Jamie's background is in web and mobile application development where he has worked on many different projects. These have ranged from the Open University's first online course at the start of the millennium to an online collaborative platform for peer reviewing design work and wearable technologies.

About Emma 

Emma is a Lecturer in The Open University's Law School and Scholarship Lead for the Faculty of Business and Law. She chairs the online clinical legal education module "Justice in Action" and acts as a supervising solicitor in the online law clinic. Her research interests focus on the role of emotion and wellbeing in legal education and the legal profession. She is currently leading a project, collaborating with the charity LawCare, to develop online educational resources around emotional wellbeing for legal practitioners. Emma is an Academic Fellow of the Inner Temple and a Senior Fellow of the Higher Education Authority.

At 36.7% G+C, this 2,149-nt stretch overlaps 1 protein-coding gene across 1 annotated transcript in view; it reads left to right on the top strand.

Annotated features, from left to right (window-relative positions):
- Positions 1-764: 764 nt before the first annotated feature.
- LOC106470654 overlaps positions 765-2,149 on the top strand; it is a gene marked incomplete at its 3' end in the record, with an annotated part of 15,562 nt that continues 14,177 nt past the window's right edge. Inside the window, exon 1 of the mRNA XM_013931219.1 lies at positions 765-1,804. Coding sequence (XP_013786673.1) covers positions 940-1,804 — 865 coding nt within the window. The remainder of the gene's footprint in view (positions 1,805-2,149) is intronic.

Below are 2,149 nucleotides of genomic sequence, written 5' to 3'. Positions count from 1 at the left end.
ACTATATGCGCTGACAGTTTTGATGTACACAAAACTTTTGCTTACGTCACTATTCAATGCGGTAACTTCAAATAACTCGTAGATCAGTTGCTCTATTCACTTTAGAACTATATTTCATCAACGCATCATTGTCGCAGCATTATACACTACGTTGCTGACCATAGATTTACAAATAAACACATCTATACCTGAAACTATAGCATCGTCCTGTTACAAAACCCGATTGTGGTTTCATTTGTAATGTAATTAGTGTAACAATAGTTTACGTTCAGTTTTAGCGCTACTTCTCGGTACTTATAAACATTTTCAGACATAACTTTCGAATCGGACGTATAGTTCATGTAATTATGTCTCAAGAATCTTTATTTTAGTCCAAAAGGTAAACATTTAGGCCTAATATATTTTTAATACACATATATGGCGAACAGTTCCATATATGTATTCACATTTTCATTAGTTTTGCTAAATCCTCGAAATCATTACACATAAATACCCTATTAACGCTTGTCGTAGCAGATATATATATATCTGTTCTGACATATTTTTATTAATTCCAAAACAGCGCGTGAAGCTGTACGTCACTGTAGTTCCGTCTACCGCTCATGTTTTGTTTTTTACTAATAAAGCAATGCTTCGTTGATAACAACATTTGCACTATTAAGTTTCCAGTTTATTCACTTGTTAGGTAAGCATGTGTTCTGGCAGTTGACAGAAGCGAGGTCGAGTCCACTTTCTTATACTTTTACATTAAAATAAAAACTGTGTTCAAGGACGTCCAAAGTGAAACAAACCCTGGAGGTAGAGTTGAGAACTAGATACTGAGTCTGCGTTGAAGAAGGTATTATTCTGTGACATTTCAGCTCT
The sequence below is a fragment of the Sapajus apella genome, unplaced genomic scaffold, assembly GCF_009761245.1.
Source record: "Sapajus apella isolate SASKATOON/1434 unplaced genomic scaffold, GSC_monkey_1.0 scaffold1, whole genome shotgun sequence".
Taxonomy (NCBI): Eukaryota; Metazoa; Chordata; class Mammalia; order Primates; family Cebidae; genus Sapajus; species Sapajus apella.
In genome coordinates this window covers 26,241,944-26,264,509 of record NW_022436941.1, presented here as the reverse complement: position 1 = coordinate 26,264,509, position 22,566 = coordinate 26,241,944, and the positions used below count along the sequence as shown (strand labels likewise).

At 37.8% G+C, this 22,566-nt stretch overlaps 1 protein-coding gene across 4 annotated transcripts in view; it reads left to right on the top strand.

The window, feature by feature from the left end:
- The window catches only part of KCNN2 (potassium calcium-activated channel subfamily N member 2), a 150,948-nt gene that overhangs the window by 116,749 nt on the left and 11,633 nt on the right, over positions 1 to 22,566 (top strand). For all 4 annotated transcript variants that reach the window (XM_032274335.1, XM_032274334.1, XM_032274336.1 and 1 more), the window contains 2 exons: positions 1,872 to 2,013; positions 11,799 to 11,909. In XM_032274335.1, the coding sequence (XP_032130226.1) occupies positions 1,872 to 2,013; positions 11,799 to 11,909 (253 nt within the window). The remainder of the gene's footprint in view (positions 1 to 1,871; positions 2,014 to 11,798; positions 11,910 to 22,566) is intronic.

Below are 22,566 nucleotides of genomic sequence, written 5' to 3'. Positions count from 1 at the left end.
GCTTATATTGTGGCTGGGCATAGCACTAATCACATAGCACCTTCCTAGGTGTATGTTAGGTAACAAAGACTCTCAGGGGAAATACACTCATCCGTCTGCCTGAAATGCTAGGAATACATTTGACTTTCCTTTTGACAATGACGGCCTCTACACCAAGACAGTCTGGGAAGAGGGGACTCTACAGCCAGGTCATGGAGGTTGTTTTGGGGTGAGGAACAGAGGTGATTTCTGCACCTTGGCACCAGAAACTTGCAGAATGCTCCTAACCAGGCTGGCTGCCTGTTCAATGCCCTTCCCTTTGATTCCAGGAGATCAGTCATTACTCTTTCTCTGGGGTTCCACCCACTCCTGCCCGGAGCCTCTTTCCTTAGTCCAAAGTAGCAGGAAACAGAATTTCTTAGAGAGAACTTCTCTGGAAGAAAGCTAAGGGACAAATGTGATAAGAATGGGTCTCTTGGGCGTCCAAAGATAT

About Lawrence

awrence's background is in teaching, publishing, broadcast journalism and the higher education sector with the UK's largest academic institution, The Open University. He has a breadth of experience in education, ranging from classroom teaching to one-on-one private tuition, and course production to MOOC development. He has designed many mobile learning apps as well as the learning design features of a bespoke visual authoring tool. His role and expertise see him applying effective pedagogies to improve new and existing tools and systems. His recent interests include education in virtual reality and the affordances of digital course design.